The Kaitaiteki Kokan (Kaitai Teki Kokan) album was originally released in 1970 as an LP. The first reissue was produced in 1999 by the DIW record label, while a year later some additional copies of the reissue were released. In 2017, Craftman Records, specializing in reissues of Japanese albums, mainly jazz music, released the first 180g black vinyl reissue.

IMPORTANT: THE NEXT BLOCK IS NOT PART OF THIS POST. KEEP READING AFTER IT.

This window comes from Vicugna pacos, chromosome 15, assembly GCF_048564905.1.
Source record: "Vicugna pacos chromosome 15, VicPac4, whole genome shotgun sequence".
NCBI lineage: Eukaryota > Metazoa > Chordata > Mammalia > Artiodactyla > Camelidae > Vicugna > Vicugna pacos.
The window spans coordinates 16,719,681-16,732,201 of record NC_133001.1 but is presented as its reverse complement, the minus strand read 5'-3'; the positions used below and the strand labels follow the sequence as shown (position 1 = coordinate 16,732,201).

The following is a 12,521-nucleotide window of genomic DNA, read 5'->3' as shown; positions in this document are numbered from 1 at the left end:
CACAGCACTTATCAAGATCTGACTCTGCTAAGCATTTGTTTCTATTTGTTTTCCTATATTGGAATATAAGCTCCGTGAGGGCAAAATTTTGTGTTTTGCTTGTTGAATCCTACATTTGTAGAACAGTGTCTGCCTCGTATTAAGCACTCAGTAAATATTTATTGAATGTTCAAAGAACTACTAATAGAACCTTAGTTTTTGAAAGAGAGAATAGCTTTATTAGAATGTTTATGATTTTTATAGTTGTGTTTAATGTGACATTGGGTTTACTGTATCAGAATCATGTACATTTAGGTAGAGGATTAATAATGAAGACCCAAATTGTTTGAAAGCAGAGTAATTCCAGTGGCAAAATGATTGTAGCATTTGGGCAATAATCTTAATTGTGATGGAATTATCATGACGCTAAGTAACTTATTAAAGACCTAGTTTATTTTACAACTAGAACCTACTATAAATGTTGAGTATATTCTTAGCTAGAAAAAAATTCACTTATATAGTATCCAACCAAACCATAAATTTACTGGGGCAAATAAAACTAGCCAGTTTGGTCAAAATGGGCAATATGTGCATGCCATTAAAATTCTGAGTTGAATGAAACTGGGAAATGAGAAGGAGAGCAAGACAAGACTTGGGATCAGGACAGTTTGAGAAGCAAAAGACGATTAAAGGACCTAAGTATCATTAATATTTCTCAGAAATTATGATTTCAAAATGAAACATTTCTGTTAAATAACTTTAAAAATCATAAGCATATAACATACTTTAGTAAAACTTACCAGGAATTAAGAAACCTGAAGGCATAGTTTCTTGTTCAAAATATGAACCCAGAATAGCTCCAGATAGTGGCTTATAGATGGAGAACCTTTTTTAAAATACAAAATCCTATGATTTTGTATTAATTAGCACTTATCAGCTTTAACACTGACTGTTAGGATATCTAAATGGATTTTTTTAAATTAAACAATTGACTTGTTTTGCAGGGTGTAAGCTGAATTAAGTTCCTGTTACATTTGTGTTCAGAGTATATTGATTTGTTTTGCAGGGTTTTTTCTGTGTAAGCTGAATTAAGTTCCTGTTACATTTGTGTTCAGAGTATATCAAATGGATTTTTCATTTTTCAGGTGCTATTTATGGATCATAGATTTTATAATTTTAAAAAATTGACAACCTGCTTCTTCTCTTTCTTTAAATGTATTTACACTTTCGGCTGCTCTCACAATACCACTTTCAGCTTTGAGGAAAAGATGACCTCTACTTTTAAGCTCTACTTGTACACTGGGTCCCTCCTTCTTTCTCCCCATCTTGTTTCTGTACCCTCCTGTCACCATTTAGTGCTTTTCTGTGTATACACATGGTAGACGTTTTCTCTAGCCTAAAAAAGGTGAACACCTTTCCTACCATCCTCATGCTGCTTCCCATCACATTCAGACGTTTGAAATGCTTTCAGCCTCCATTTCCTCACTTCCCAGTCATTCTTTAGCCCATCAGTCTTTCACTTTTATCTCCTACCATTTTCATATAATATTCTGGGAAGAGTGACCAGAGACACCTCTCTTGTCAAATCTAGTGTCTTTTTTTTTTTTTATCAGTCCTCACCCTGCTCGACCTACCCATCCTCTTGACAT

The CD you see in the photos is a very elegant “mini LP”, a replica of the vinyl version, with a beautiful black paper cover with silver letters. In order not to alter the graphic composition, the OBI has also been reduced. The disc was printed using Ultimate HighQualityCD (UHQCD) technology, an improved version of the HQCD. The intensity of the music is overwhelming and literally hits you in the head like a baseball bat, so the technical aspect of the musical message, the quality of the sound, becomes less important to me. The reissue of the Kaitaiteki Kokan album, in fact, was not made using the analog master tape or its digital copy, but directly from an LP, with a technique called “needle drop”. Listening to the cd with headphones you will hear an imperceptible background noise: it seems that the disc has been remastered with the aim of eliminating high-frequency components and noises, but without carrying out a total removal of the noise. The instruments are recorded from a distance, have little volume and the frequencies are concentrated in the mids. Their sound is penetrating, including the harmonica that enters the first minute of the second track. The electric guitar was recorded by a microphone placed in front of the amplifier. Penetrating and, at times, almost irritating. Not for how they sound, but for the music itself. If I had to make a comparison, the interaction between the two tools is more like a street discussion than a conversation. I don’t know how the sound engineers did it, but the end result isn’t tiring anyway. Of course, provided this is the music you are looking for. The recording volume is low, has virtually no depth or texture, but is still interesting, engaging and mesmerizing. I would define this album as follows: a mesmerizing and subliminal message. After the initial shock, the musicians give 100% from the start, we start to accept it and then we get involved in the musical message. The sound obviously isn’t the best it can be, but after a moment we stop paying attention to how it all sounds, or even the music that is being played, as we are in a parallel universe, out of time and out of planet Earth. Recorded on June 28, 1970 and released in September of the same year, this record has always been seen as an important meeting between two of the most important exponents of Japanese free music. It is perhaps the most heavily fetishized record that has ever emerged from the Japanese underground. As I said before, it’s a cult record. Abe played his first duo with Takayanagi on May 7 of that year, a concert that was announced as “Masayuki Takayanagi New Direction” (the concert flyer was apparently titled “New direction for all who are interest in jazz “and subtitled, in Japanese,” Projection toards the annihilation of jazz “); the June 28 concert that was released as Kaitaiteki kokan was confusingly advertised as New Direction. Fans are probably still debating whether the record is more correctly labeled as a Takayanagi / New Direction (s) album or as a Takayanagi / Abe duo. Regardless, DIW opted for the latter form. The two continued to play together for a few more concerts under the name Takayanagi New Direction, adding Yamazaki to the group; their last concert was in early October, after which the association between Takayanagi and Abe seems to have ended. The music resembles a pitched battle, with the two appearing to play against each other: Takayanagi, on electric guitar, plays in a recognizable “jazz” style, amplifying and distorting the motifs, methodically separating them with a subtle feedback tone and harshly brittle which is often irritating to hear; Abe moans regardless, full of bravado and seemingly paying little attention to his partner, behavior not entirely atypical for him at this point in his career. The two for the most part sound like they’re playing at the same time but not together, and moments of interaction are few and far between. This record represents an extreme case of an inclination towards autonomy in improvised music, well beyond the anarchist cageian liberalism. The two musicians seem to prefer confrontation and argument, attacking each other before the commonality can solidify into a convention. An album that still sounds extraordinary: the expression of something primary, almost prehuman, in which the stable musical space is replaced by a sound world torn from the release of psychic energy, on the point of disintegrating into chaos. An attitude not very dissimilar from that of their own lives. Like Abe, Takayanagi has left an indelible mark on the world of musical counterculture. In his best period, alone or with his New Direction Unit (also known in various places as New Directions and New Direction For The Arts), he operated at a very high level of inspiration, perhaps higher than that of Sonny Sharrock, one of the few comparable figures, and Takayanagi’s recordings from that decade are just examples of what is possible when the technique and skill of improvisation, the energy and dissonance of free jazz and the loudness and aggressiveness of music rocks meet inside a gravitational black hole. His influence can clearly be seen in modern heavyweights such as Rudolph Gray (https://en.wikipedia.org/wiki/Rudolph_Grey ) and Stefan Jaworzyn (https://www.thewire.co.uk/audio/tracks/ listen_stefan-jaworzyn-music ). Unfortunately, Takayanagi also possessed an uncompromising character, quickly managing to get completely offside with the jazz establishment in a fairly short amount of time, living a forcibly marginal musical existence.